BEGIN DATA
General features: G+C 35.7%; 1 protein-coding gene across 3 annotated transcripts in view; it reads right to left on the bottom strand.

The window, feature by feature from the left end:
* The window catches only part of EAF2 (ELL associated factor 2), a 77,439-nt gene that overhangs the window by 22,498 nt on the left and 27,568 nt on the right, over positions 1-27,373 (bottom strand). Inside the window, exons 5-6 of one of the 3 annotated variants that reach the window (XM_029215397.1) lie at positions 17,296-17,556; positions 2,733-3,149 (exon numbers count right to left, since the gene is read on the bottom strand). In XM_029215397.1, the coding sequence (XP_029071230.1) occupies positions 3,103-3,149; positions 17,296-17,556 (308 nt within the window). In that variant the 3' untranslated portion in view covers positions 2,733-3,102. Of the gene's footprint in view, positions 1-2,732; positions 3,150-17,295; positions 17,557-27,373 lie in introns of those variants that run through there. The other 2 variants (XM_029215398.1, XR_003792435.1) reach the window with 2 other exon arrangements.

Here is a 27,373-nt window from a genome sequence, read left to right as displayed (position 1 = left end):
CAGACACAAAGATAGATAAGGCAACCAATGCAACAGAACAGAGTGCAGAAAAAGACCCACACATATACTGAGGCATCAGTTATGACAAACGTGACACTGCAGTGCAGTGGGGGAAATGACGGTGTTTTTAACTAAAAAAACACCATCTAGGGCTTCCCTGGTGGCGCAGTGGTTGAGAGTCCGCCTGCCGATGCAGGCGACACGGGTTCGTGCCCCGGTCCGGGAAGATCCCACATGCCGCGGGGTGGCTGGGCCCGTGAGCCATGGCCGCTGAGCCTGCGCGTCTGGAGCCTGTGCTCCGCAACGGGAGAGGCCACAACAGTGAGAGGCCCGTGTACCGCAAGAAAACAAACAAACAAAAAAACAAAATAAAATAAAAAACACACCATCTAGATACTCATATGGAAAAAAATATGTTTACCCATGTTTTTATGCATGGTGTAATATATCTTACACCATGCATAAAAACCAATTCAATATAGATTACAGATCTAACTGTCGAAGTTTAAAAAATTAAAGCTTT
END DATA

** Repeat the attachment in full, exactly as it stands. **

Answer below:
General features: G+C 35.7%; 1 protein-coding gene across 3 annotated transcripts in view; it reads right to left on the bottom strand.

The window, feature by feature from the left end:
* The window catches only part of EAF2 (ELL associated factor 2), a 77,439-nt gene that overhangs the window by 22,498 nt on the left and 27,568 nt on the right, over positions 1-27,373 (bottom strand). Inside the window, exons 5-6 of one of the 3 annotated variants that reach the window (XM_029215397.1) lie at positions 17,296-17,556; positions 2,733-3,149 (exon numbers count right to left, since the gene is read on the bottom strand). In XM_029215397.1, the coding sequence (XP_029071230.1) occupies positions 3,103-3,149; positions 17,296-17,556 (308 nt within the window). In that variant the 3' untranslated portion in view covers positions 2,733-3,102. Of the gene's footprint in view, positions 1-2,732; positions 3,150-17,295; positions 17,557-27,373 lie in introns of those variants that run through there. The other 2 variants (XM_029215398.1, XR_003792435.1) reach the window with 2 other exon arrangements.

Here is a 27,373-nt window from a genome sequence, read left to right as displayed (position 1 = left end):
CAGACACAAAGATAGATAAGGCAACCAATGCAACAGAACAGAGTGCAGAAAAAGACCCACACATATACTGAGGCATCAGTTATGACAAACGTGACACTGCAGTGCAGTGGGGGAAATGACGGTGTTTTTAACTAAAAAAACACCATCTAGGGCTTCCCTGGTGGCGCAGTGGTTGAGAGTCCGCCTGCCGATGCAGGCGACACGGGTTCGTGCCCCGGTCCGGGAAGATCCCACATGCCGCGGGGTGGCTGGGCCCGTGAGCCATGGCCGCTGAGCCTGCGCGTCTGGAGCCTGTGCTCCGCAACGGGAGAGGCCACAACAGTGAGAGGCCCGTGTACCGCAAGAAAACAAACAAACAAAAAAACAAAATAAAATAAAAAACACACCATCTAGATACTCATATGGAAAAAAATATGTTTACCCATGTTTTTATGCATGGTGTAATATATCTTACACCATGCATAAAAACCAATTCAATATAGATTACAGATCTAACTGTCGAAGTTTAAAAAATTAAAGCTTT